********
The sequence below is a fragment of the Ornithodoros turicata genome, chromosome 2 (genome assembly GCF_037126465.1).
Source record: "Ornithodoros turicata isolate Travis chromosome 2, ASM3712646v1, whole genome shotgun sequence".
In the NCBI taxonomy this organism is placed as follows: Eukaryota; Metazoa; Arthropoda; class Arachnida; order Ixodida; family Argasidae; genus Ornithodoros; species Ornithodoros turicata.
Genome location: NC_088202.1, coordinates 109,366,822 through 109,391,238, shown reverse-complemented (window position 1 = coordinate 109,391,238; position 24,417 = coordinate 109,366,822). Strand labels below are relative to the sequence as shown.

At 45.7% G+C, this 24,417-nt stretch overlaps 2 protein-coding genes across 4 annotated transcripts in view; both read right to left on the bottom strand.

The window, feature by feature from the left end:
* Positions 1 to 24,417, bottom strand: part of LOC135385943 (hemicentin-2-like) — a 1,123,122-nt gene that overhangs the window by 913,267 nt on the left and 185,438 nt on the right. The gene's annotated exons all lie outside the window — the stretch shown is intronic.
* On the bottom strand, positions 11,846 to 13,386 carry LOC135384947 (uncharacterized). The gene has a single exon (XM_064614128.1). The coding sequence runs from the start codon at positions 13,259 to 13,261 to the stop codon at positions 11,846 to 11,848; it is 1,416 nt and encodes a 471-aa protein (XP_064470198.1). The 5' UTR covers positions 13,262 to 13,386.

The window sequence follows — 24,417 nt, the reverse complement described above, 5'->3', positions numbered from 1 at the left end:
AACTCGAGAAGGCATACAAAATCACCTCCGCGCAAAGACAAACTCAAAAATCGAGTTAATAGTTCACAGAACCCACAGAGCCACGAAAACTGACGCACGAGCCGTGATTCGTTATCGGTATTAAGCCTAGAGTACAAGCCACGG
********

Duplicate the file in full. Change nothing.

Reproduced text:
The sequence below is a fragment of the Ornithodoros turicata genome, chromosome 2 (genome assembly GCF_037126465.1).
Source record: "Ornithodoros turicata isolate Travis chromosome 2, ASM3712646v1, whole genome shotgun sequence".
In the NCBI taxonomy this organism is placed as follows: Eukaryota; Metazoa; Arthropoda; class Arachnida; order Ixodida; family Argasidae; genus Ornithodoros; species Ornithodoros turicata.
Genome location: NC_088202.1, coordinates 109,366,822 through 109,391,238, shown reverse-complemented (window position 1 = coordinate 109,391,238; position 24,417 = coordinate 109,366,822). Strand labels below are relative to the sequence as shown.

At 45.7% G+C, this 24,417-nt stretch overlaps 2 protein-coding genes across 4 annotated transcripts in view; both read right to left on the bottom strand.

The window, feature by feature from the left end:
* Positions 1 to 24,417, bottom strand: part of LOC135385943 (hemicentin-2-like) — a 1,123,122-nt gene that overhangs the window by 913,267 nt on the left and 185,438 nt on the right. The gene's annotated exons all lie outside the window — the stretch shown is intronic.
* On the bottom strand, positions 11,846 to 13,386 carry LOC135384947 (uncharacterized). The gene has a single exon (XM_064614128.1). The coding sequence runs from the start codon at positions 13,259 to 13,261 to the stop codon at positions 11,846 to 11,848; it is 1,416 nt and encodes a 471-aa protein (XP_064470198.1). The 5' UTR covers positions 13,262 to 13,386.

The window sequence follows — 24,417 nt, the reverse complement described above, 5'->3', positions numbered from 1 at the left end:
AACTCGAGAAGGCATACAAAATCACCTCCGCGCAAAGACAAACTCAAAAATCGAGTTAATAGTTCACAGAACCCACAGAGCCACGAAAACTGACGCACGAGCCGTGATTCGTTATCGGTATTAAGCCTAGAGTACAAGCCACGG